Actor Transformation ~ How Did You Get Into Comedy?

Mike Pace ~ I got into comedy as more of a dare then anything else. I had been to the Comedy Store in Downtown Denver and checked out some shows. I was bartending and working with special kids during the day. I went to an improv class and they asked me to join the group called Chicken Lips. I did some shows with them and I think they gave me $24 and I was stoked. I went back to my bartending job the next day. My boss had come to see the show and fired me and said that I should learn how to make a living doing comedy. I still don’t know whether to kiss the guy or hunt him down and kill him. Comedy is like a life form that breathes in the corner of your mind and never let’s you alone ever again. It’s the loneliest job you will ever do in front of hundreds of people a night. It is cunning and baffling – like alcohol – the guy on the scotch bottle will forever be winking at you.

AT ~ Comics often make smooth transitions into the world of Television and film. Why do you think that is? Is it because comics are so skilled at thinking on their feet?

MP ~ Well I think comedians are the best actors -bar none. They draw off a very vulnerable side of themselves and exploit in on a nightly basis. Every night is like a character study and discovering a side of yourself that wasn’t there before. I think the important thing is not to listen to the audience. Like a bag lady- you need to get the voices out of your head. I think all the great actors teeter on the line between homicide and suicide and laughter and rage sanity and insanity. It’s really a honest inventory of yourself. You must know your strengths and weaknesses and draw from them.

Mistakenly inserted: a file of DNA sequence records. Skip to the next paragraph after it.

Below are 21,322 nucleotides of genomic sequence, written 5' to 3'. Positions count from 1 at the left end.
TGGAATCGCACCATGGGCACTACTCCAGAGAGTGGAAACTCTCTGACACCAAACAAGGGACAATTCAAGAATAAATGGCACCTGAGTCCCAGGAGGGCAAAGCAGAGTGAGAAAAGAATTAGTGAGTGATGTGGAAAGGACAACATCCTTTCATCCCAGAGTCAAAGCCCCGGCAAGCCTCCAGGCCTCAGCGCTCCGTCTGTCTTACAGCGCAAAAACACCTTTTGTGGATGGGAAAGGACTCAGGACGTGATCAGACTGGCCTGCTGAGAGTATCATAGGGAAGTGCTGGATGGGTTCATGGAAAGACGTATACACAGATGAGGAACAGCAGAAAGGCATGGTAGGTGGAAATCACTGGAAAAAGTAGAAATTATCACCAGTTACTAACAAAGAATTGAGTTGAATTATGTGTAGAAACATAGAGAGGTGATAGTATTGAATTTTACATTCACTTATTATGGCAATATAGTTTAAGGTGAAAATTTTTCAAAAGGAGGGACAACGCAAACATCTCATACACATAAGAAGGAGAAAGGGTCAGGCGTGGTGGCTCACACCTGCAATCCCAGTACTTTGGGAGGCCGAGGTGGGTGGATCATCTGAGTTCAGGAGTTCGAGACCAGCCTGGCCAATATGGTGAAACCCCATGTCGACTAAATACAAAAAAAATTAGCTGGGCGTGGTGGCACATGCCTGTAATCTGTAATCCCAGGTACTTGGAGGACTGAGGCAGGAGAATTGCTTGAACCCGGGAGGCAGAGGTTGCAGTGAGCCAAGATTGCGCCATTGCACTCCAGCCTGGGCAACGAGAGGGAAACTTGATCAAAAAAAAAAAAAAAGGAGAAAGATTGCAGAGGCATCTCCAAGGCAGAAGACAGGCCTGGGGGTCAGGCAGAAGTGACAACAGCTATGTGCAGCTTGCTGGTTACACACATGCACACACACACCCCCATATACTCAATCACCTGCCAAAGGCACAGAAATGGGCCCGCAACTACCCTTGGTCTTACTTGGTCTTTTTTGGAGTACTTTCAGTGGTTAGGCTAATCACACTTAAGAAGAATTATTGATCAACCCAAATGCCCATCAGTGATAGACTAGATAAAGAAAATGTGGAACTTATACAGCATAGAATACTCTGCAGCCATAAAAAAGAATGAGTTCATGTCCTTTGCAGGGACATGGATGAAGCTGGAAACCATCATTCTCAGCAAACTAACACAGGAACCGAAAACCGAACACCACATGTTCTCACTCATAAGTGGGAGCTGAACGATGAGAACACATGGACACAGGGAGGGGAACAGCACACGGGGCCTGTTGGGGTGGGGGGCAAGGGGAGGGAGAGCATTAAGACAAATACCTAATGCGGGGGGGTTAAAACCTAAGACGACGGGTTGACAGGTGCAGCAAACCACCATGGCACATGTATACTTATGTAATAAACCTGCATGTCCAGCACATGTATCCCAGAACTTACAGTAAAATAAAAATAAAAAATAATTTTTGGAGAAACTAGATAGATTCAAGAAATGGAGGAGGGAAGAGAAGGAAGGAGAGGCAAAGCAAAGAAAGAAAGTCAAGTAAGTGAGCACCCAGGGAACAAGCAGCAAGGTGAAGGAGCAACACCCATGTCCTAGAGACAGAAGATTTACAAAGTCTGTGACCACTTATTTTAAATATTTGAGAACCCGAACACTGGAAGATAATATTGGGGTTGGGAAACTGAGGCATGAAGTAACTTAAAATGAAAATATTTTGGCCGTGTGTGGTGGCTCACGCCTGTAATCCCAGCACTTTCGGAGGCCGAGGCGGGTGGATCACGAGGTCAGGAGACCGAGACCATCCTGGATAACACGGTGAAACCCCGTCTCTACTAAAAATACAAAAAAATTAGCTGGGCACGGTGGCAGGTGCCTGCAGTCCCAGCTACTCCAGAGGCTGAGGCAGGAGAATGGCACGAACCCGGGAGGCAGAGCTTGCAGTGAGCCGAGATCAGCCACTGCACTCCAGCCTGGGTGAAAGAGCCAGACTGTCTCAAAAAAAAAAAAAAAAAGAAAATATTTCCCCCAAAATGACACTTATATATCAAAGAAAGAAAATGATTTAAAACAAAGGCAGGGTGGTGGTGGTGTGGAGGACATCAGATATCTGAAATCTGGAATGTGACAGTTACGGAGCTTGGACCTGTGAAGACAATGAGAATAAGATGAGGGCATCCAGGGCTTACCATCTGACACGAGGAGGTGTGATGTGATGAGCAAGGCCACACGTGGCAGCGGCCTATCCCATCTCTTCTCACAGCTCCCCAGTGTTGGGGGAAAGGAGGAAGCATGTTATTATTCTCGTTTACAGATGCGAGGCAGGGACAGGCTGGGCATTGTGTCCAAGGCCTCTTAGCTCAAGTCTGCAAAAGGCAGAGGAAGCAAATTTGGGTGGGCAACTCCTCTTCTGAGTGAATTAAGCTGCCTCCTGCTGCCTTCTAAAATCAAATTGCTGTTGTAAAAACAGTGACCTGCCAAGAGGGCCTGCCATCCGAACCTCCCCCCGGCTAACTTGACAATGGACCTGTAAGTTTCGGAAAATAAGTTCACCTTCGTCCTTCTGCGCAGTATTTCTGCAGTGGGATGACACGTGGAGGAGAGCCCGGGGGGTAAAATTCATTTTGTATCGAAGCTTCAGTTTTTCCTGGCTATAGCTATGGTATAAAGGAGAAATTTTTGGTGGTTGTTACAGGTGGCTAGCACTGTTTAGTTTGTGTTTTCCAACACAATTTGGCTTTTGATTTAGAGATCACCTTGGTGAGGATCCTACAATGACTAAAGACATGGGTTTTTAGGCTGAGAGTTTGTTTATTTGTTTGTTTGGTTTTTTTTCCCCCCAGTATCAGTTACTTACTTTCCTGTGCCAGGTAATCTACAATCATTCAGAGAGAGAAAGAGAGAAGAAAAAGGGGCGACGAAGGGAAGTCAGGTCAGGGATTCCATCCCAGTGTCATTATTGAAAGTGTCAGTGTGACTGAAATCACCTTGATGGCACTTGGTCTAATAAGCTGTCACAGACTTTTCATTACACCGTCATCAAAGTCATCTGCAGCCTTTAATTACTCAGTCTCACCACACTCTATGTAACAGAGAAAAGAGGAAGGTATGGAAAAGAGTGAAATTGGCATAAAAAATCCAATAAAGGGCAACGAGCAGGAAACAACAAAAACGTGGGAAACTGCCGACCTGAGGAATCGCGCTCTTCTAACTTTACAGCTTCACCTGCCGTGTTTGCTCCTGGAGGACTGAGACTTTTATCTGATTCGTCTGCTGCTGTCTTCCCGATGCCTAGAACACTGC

AT ~ Performing comedy for a living, being on the road, is said to be a tough life. Is that just the nature of the business? And who are your mentors?

MP ~ Well dying seems to take a lot of my mentors and peers, especially lately. The adoration of a great show dissolves slowly into a lonely night of doubt. I think to live and persevere takes far more courage. I look at George Burns and George Carlin and Jerry Lewis just turned 90. Richard Pryor and his tragic childhood and later in life it seems to be inescapable. These things we suppress to survive. Johnny Carson was my favorite. The epitome of cool. But still another sort of tortured reclusive soul. Lenny Bruce and Bill Hicks and Sam Kinison and recently Mitch Hedburg and Richard Jeni and Drake Sather and well… the list goes on and on doesn’t it. Comedy is as hard as you make it. You either got it or you don’t. That’s the hardest part- figuring out if you got it or you don’t. It’s something that you do not want to have taken away.

AT ~ In for addition to acting, you also have been a writer, producer, & director. Can you speak a bit about your projects and what attracts you to that side of the biz?

MP ~ I love every aspect of all of it. I love the way the project takes you away from your original idea and becomes this other thing and it is quite surprising. I think I love honesty and when I see it and create it and I am apart of that moment…It’s fascinating. When I see it in a movie. I will watch it and savor it over and over again. I’ve seen it up close and personal and it is the most exhilarating thing EVER. I think there were some very real honest moments in my film TRAXX. And I thank you for that. As far as filmmaking goes… I love the immediacy of making people laugh. I love the confrontation. It’s like boxing. It’s honest.

AT ~ What has been your favorite project that you have worked on so far, and what’s next for you?

MP ~ My favorite thing to do is to entertain the troops in war zones. I was watching White Christmas this year and it dawned on me that it was a movie about the USO in a way. I watched Bob Hope go over to Vietnam as a kid and that had a huge impact on me. I got to talk to Robin Williams about it a few weeks before he took his life and he said the same thing. There’s another one. My next project is going to be with some of the same people I have worked with in the past. I think people are far more interesting after life has kicked the shit out of them a bit. Don’t you?

AT ~ Absolutely! Actors with life experience create the most compelling characters by far!

MP ~ Thank you

AT ~ Thank YOU! And thank for sharing your time with our readers.

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